The controversial anti-whaling group Sea Shepherd has tonight accused the Japanese hunting fleet of taking hostage two of its crew, including an Australian.Queenslander Benjamin Potts is believed to have been tied to the mast of the Japanese whaler Yushin Maru in freezing conditions in the Antarctic.
The two crew members of the Sea Shepherd protest ship, Steve Irwin, were tied to the radar mast aboard the Japanese harpoon vessel about 6.30pm after boarding the ship in protest.
The captain of the Steve Irwin, Paul Watson, said Mr Potts and British citizen Giles Lane had been assaulted as they climbed aboard the Japanese ship.
"They tried to throw Benjamin overboard before they tied him up,'' Mr Watson said.
The pair boarded the ship after the Japanese crew failed to respond to a radio contact from the Steve Irwin.
"We put radio calls in, in Japanese and English, informing them they were in violation of International law,'' Mr Watson said.
"When they failed to respond, we deployed the inflatable.''
The two, with four other crew members on board, drove a six-metre inflatable next to the Japanese vessel to deliver a letter of protest.
Mr Watson said the letter requested they be treated courteously and left unharmed.
The group said it had reported the incident to the Australian Federal Police.
The Federal Government is yet to confirm the incident.
Steve Irwin catches whalers
Earlier, Sea Shepherd environmentalists said they had caught up with the Japanese whaling fleet in the Southern Ocean and would do everything possible to stop the hunt.
The Sea Shepherd Conservation Society said its ship, the Steve Irwin, located five whaling vessels at 11.15am (AEDT) today on the 60-degree south line.
Greenpeace ship the Esperanza has been pursuing the fleet's factory ship the Nisshin Maru, which Sea Shepherd said was about 640km north-west of the other vessels.
Sea Shepherd said the crews on the catcher boats Kyo Maru and Yushin Maru and supply ship the Oriental Bluebird rushed to weigh anchor upon spotting the Steve Irwin.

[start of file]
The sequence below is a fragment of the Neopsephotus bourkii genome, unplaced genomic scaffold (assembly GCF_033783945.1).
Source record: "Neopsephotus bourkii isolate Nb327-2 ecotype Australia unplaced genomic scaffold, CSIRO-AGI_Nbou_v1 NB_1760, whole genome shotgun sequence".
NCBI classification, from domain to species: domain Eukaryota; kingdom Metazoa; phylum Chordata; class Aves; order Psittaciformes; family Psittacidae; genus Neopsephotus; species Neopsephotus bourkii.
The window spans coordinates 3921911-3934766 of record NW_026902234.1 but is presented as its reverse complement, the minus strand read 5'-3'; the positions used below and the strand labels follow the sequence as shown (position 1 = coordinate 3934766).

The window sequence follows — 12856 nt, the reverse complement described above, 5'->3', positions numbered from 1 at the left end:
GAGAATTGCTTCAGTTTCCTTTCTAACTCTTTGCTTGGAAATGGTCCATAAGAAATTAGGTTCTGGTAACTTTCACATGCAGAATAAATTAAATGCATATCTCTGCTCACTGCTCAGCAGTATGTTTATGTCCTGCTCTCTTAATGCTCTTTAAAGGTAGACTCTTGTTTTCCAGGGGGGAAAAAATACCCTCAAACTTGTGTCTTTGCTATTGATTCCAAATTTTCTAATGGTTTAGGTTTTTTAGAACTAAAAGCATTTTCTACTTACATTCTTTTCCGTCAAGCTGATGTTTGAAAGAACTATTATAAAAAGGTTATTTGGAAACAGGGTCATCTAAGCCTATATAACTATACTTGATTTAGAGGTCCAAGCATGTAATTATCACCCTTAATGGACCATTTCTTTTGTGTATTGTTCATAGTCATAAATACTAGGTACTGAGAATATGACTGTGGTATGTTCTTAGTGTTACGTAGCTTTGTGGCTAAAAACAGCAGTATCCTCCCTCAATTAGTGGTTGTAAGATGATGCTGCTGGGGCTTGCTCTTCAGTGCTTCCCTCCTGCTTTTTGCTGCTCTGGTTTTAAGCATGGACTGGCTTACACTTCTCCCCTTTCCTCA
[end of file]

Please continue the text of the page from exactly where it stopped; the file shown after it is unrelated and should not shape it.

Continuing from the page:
The organisation this afternoon (AEDT) said the Steve Irwin was 11km behind the fleet with a helicopter in the air and a fast boat approaching the whalers.
"We have them on the run,'' ship captain Paul Watson said.
"We will hound these poachers for as long as we can and when we catch up with them we will disable their equipment and do everything physically possible short of inflicting injury on the crew in order to stop their illegal activities.''
Sea Shepherd said it had notified the Esperanza of the fleet's coordinates - something Greenpeace has not reciprocated - and has made the details public.
Australian customs ship the Oceanic Viking is also sailing to the whaling zone with the aim of gathering evidence for a potential international legal case against Japan.
Attorney-General Robert McClelland ruled out the ship attempting to enforce today's Federal Court judgment against the Japanese whaling company's hunt in the Australian-declared whale sanctuary.
Mr McClelland rejected the Humane Society International's call to have the Oceanic Viking intervene in the hunt, saying such a move would only strengthen Japanese resistance when the Government was looking to foster cooperation.
© 2008 Perth Now